The artist speaks to Gavin Dixon about returning to the Tchaikovsky Violin Concerto and how her approach is informed by collaborations with living composers
The following article is published as part of a larger interview with Jennifer Koh in The Strad’s November 2016 issue – download on desktop computer or through The Strad App.
‘I wanted to look at the issue of how classical music has become so separated from contemporary culture for my latest project 'Mixtape',' says Koh. 'In theatre and in dance we often see collaborations with contemporary art forms, so I don’t understand why we don’t have more of that in classical music. When you look at jazz, or rap, or hip-hop, there are many truly great artists, but they are not working in our art form. So I started thinking: why are we not friends? Why are we not in touch with what is happening? Coming from a background where everyone plays classical music, it is not clear how what we do serves our community. We need to reflect the diversity of the cities we live in.’
Koh believes classical music can learn from the immediacy and social engagement of other music forms. ‘You must have read about Black Lives Matter here in the US. What is remarkable to me is that rap music in the 90s was already addressing the issue of police brutality. They used the art form to communicate what was happening before anybody else was paying attention. We need to draw on that idea of art being embedded in communities. I have commissioned a work from Vijay Iyer that will include elements of hip-hop in the musical form. It is all about integrating and acknowledging other art forms and showing how important and vital they are to our society. And I’ll be working with Chris Cerrone, who is engaging with the techno movement that began in Detroit. These ideas are important to me because these are elements of what’s been happening in my lifetime.’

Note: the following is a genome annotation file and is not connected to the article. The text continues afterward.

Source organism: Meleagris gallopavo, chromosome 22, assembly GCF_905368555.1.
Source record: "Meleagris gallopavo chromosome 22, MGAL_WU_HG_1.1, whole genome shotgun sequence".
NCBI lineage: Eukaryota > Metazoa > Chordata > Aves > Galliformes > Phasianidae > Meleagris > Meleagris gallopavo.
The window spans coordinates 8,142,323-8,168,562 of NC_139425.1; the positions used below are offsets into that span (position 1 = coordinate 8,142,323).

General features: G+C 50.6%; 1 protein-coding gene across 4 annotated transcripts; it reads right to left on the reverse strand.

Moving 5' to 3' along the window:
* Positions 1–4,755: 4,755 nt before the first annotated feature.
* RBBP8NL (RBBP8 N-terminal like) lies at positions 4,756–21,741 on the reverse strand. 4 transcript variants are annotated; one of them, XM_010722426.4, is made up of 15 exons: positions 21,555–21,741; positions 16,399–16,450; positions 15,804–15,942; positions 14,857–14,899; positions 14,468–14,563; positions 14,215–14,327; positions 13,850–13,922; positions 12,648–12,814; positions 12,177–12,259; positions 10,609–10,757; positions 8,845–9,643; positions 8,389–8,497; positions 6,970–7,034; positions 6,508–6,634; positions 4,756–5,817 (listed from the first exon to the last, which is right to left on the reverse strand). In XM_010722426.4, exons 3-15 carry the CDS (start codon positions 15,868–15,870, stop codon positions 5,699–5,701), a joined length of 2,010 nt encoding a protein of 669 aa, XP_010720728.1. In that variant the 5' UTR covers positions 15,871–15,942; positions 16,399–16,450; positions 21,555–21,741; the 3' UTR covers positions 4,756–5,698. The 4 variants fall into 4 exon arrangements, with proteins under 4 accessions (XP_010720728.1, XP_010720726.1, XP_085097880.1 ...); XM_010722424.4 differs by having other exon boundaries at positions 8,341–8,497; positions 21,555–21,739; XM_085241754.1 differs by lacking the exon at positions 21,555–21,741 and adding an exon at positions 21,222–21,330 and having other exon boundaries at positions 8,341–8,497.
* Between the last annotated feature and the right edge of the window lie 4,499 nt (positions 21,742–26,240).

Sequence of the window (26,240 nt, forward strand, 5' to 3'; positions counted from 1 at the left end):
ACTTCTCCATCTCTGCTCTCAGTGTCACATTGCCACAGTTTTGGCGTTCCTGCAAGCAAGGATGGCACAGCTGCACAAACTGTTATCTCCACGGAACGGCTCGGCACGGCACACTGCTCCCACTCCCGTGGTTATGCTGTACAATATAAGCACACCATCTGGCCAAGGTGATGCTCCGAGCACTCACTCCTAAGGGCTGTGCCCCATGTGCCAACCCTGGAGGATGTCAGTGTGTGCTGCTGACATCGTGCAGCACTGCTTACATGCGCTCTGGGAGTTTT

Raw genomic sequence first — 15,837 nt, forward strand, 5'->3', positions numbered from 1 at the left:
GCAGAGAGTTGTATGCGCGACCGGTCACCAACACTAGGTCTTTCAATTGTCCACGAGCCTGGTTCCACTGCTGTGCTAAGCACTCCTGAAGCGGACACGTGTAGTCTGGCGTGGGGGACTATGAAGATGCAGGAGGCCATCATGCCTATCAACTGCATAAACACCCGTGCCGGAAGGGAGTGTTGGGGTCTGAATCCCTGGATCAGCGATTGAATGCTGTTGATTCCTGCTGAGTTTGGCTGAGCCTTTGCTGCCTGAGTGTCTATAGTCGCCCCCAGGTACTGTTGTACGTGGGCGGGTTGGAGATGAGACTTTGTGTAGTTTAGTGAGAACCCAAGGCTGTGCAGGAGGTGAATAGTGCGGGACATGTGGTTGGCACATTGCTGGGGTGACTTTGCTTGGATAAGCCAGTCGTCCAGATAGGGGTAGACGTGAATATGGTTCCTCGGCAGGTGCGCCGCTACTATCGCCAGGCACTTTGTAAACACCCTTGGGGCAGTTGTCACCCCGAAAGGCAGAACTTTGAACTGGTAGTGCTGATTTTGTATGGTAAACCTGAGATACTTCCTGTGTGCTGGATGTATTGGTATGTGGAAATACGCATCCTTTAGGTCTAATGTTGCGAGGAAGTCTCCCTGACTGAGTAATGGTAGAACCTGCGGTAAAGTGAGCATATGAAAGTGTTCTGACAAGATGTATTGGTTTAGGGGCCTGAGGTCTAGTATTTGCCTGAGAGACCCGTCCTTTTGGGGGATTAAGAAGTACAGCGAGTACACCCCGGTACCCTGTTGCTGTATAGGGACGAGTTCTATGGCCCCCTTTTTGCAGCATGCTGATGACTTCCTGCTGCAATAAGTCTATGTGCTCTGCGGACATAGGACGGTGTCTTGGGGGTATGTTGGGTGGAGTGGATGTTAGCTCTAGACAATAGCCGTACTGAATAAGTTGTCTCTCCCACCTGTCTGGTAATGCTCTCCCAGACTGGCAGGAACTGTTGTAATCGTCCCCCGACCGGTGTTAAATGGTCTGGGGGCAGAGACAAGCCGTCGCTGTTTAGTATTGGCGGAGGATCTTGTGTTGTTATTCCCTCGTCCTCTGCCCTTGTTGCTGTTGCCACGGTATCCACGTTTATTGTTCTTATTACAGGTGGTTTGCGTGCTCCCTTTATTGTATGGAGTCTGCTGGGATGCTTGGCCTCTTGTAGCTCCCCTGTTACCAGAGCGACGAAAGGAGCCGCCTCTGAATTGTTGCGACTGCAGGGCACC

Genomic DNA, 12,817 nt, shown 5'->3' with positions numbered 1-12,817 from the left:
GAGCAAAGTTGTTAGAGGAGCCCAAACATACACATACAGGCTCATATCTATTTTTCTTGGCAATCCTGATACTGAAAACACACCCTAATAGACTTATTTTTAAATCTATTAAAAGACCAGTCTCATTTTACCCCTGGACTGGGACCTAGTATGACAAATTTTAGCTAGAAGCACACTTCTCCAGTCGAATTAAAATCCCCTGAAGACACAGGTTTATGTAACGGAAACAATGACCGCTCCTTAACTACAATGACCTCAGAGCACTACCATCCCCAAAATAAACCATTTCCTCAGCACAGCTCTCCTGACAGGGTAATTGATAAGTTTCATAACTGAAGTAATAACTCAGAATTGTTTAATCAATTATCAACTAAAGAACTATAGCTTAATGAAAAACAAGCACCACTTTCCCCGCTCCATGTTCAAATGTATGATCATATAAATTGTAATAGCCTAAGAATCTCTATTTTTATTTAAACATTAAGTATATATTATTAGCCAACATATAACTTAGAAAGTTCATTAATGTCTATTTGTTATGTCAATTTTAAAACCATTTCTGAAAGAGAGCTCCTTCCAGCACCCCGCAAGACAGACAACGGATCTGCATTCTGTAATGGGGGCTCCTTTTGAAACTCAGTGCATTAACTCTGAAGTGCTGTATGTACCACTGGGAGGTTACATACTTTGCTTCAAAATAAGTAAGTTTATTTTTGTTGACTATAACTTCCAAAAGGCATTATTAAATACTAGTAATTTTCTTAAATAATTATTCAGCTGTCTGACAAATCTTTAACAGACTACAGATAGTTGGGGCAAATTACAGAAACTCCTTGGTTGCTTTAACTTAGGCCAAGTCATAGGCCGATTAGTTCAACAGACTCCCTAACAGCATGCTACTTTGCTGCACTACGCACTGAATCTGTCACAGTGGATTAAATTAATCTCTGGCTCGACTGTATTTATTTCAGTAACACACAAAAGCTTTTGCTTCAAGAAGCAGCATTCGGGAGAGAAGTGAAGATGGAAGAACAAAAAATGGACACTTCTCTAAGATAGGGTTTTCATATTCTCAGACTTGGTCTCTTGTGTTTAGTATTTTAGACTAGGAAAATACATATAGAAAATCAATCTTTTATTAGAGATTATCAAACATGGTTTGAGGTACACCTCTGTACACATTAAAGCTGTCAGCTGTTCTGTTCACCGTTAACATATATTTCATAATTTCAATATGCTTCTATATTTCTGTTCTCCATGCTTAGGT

Read the full Jennifer Koh feature in The Strad’s November 2016 issue – download on desktop computer or through The Strad App.
Watch: Violinist Jennifer Koh talks about the demands on a performer’s body
Watch: Jennifer Koh performs at Tchaikovsky Competition 1994
Photo: Chris Lee
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